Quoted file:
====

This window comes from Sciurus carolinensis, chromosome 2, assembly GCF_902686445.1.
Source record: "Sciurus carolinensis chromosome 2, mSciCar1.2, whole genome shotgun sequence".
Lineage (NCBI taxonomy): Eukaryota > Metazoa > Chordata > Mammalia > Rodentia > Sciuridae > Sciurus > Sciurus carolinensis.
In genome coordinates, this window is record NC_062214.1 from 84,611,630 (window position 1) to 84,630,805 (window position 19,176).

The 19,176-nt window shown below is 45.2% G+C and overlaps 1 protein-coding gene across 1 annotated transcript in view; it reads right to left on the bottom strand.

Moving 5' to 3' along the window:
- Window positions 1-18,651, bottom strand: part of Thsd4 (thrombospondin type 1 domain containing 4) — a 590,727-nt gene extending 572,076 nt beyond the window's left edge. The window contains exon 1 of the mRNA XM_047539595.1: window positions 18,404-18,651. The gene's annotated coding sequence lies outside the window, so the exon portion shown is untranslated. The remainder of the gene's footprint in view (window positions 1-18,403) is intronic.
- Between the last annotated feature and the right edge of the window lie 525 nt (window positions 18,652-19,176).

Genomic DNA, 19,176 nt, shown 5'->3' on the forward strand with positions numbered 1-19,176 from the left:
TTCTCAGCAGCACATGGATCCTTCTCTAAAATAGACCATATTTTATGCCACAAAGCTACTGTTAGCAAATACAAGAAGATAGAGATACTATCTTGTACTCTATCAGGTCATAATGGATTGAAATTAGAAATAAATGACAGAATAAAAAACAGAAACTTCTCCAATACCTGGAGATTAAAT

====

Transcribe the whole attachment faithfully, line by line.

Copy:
This window comes from Sciurus carolinensis, chromosome 2, assembly GCF_902686445.1.
Source record: "Sciurus carolinensis chromosome 2, mSciCar1.2, whole genome shotgun sequence".
Lineage (NCBI taxonomy): Eukaryota > Metazoa > Chordata > Mammalia > Rodentia > Sciuridae > Sciurus > Sciurus carolinensis.
In genome coordinates, this window is record NC_062214.1 from 84,611,630 (window position 1) to 84,630,805 (window position 19,176).

The 19,176-nt window shown below is 45.2% G+C and overlaps 1 protein-coding gene across 1 annotated transcript in view; it reads right to left on the bottom strand.

Moving 5' to 3' along the window:
- Window positions 1-18,651, bottom strand: part of Thsd4 (thrombospondin type 1 domain containing 4) — a 590,727-nt gene extending 572,076 nt beyond the window's left edge. The window contains exon 1 of the mRNA XM_047539595.1: window positions 18,404-18,651. The gene's annotated coding sequence lies outside the window, so the exon portion shown is untranslated. The remainder of the gene's footprint in view (window positions 1-18,403) is intronic.
- Between the last annotated feature and the right edge of the window lie 525 nt (window positions 18,652-19,176).

Genomic DNA, 19,176 nt, shown 5'->3' on the forward strand with positions numbered 1-19,176 from the left:
TTCTCAGCAGCACATGGATCCTTCTCTAAAATAGACCATATTTTATGCCACAAAGCTACTGTTAGCAAATACAAGAAGATAGAGATACTATCTTGTACTCTATCAGGTCATAATGGATTGAAATTAGAAATAAATGACAGAATAAAAAACAGAAACTTCTCCAATACCTGGAGATTAAAT